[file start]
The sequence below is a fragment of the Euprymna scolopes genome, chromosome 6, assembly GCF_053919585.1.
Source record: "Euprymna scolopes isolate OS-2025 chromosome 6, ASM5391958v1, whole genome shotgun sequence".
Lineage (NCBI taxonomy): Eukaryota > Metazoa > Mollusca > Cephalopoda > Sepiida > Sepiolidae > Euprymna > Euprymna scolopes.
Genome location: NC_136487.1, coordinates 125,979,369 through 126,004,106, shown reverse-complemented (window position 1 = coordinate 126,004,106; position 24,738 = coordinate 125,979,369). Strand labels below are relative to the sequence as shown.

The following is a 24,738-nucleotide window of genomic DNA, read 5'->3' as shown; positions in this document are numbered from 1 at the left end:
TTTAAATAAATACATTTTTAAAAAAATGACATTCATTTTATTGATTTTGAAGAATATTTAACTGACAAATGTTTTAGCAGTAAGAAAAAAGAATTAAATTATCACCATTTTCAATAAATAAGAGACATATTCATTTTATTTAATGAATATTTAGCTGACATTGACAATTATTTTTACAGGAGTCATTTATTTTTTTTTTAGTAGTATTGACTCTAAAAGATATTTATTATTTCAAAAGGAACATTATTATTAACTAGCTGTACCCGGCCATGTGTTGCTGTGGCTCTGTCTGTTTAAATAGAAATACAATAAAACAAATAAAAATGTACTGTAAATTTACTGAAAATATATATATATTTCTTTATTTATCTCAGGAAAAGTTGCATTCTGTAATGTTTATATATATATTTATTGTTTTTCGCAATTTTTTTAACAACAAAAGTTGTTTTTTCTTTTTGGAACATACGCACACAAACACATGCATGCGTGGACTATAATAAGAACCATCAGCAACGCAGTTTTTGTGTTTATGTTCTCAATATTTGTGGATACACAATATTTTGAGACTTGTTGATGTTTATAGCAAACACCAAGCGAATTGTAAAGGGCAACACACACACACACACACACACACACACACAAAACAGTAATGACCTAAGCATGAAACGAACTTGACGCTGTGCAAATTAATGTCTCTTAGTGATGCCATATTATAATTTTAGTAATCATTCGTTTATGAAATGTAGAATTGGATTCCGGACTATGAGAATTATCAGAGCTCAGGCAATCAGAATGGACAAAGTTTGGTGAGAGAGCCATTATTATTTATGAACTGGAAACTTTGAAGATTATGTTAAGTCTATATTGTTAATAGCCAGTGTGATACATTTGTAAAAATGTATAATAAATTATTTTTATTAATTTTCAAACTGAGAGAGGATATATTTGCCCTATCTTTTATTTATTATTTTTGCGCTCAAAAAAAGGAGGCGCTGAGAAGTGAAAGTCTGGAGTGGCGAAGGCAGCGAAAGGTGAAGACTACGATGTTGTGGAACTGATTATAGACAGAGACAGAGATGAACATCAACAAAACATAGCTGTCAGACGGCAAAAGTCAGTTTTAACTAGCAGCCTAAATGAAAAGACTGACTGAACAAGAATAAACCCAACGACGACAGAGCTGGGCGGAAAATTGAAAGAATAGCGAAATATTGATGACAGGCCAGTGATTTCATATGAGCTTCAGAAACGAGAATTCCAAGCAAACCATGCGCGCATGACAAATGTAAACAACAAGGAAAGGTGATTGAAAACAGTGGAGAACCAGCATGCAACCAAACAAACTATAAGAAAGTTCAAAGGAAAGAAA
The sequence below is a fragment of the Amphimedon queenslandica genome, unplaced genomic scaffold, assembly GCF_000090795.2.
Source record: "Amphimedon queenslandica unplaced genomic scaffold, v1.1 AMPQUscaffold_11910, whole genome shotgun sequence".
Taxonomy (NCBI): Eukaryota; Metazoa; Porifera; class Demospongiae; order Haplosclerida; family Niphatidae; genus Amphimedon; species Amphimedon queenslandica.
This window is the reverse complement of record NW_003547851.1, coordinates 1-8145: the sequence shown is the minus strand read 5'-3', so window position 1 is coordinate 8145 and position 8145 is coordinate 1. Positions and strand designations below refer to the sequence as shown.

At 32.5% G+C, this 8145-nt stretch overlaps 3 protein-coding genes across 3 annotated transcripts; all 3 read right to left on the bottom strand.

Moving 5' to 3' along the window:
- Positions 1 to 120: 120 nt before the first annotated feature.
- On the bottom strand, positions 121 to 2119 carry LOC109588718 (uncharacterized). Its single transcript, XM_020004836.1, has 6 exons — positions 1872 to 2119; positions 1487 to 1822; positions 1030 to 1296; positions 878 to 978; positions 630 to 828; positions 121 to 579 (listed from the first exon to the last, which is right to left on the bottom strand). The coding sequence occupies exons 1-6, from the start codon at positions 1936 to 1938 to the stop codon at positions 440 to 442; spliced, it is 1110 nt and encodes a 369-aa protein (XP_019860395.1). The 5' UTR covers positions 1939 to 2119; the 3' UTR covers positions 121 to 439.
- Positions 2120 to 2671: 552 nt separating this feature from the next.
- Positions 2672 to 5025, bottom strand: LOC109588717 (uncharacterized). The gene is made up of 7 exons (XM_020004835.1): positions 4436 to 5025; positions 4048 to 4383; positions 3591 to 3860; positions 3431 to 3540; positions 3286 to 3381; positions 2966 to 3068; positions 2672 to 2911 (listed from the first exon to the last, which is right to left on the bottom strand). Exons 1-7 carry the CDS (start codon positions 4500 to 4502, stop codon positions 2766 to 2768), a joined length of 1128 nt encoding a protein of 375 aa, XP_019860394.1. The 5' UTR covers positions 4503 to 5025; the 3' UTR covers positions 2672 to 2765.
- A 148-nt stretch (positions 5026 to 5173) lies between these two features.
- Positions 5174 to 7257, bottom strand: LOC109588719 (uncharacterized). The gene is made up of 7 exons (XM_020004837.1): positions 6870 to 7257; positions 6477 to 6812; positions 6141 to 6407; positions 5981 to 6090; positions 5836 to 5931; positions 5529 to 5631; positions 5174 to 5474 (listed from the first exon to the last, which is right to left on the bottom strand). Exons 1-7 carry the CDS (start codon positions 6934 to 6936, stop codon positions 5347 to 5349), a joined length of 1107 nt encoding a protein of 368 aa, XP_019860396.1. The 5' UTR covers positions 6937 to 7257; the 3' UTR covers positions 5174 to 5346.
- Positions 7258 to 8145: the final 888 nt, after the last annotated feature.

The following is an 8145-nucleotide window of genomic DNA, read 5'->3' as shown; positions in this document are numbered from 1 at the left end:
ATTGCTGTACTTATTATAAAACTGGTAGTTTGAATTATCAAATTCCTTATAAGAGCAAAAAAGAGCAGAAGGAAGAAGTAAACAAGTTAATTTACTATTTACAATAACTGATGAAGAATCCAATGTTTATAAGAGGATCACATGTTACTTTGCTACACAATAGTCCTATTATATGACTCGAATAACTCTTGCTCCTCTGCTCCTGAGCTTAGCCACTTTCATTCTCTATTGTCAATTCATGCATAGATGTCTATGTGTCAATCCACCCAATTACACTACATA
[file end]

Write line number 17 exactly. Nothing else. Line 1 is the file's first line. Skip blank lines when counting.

- A 148-nt stretch (positions 5026 to 5173) lies between these two features.